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Ron Kaye: Welcome to the China Century

September 02, 2011|By Ron Kaye

Longtime Los Angeles Teachers Union leader A.J. Duffy has changed his mind. He’s fought against charter schools, but now he’s starting his own; he’s protected tenure but now wants it easier to fire bad teachers, even to limit the prolonged dismissal process to just 10 days.

The times they really are a-changin’ — something that is long overdue.

Labor Day weekend — the traditional end of summer, the start of the fall football season, a time for at least a moment’s reflection on America’s working men and women, and those who are desperate to find work.

The bedrock foundation of the modern labor movement was the demand for “more” — and not just more money.

“What does labor want? We want more school houses and less jails. More books and less guns. More learning and less vice. More leisure and less greed. More justice and less revenge. We want more opportunities to cultivate our better natures.”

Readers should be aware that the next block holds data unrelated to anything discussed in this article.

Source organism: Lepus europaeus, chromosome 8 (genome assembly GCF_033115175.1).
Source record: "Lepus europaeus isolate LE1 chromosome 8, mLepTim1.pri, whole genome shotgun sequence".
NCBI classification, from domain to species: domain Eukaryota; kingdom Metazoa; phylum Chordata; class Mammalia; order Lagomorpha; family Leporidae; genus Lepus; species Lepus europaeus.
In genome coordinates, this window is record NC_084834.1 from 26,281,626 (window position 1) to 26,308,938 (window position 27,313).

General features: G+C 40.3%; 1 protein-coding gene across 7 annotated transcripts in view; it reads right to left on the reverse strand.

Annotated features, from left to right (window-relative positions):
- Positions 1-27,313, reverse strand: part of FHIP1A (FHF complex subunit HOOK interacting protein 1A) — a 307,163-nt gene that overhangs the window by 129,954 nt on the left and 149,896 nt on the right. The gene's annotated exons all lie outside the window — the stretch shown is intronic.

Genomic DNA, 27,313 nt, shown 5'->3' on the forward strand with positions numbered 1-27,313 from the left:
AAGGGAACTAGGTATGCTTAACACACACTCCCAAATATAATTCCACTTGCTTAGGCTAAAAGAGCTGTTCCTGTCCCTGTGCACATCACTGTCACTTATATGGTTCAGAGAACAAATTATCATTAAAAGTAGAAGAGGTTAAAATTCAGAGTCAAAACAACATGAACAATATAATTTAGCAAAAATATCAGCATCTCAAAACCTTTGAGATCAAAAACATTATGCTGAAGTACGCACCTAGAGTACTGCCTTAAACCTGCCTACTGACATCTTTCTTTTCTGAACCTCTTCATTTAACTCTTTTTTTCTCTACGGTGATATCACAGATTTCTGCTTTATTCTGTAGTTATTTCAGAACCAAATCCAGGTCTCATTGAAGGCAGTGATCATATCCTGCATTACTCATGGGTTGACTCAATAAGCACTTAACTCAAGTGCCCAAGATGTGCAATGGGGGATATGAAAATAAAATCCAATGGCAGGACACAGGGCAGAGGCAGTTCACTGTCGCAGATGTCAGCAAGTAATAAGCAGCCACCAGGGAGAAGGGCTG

That was the philosophy that Samuel Gompers built the American Federation of Labor on more than a century ago, a movement that reached its peak shortly after the end of World War II when more than one in three workers was a member of a union.

Today, it’s barely one in 10, one in 15 in the private sector, and public sector unions have become a battleground over the cost of pensions and salaries gained from the coziness between unions and the politicians they help elect, relationships that could never exist between labor and management in the business world.

From our city halls to Sacramento, to Washington, the political cry is the same. “Jobs, jobs, jobs,” our elected leaders of every stripe chant in unison, even as they are in a stalemate over whether raising taxes for public works projects or cutting taxes to free up capital for investment will do more to create new jobs.

The truth is nearly $1 trillion in federal stimulus money did not generate jobs as fast as they were disappearing, in great part because government agencies swallowed up much of the money to protect their jobs.

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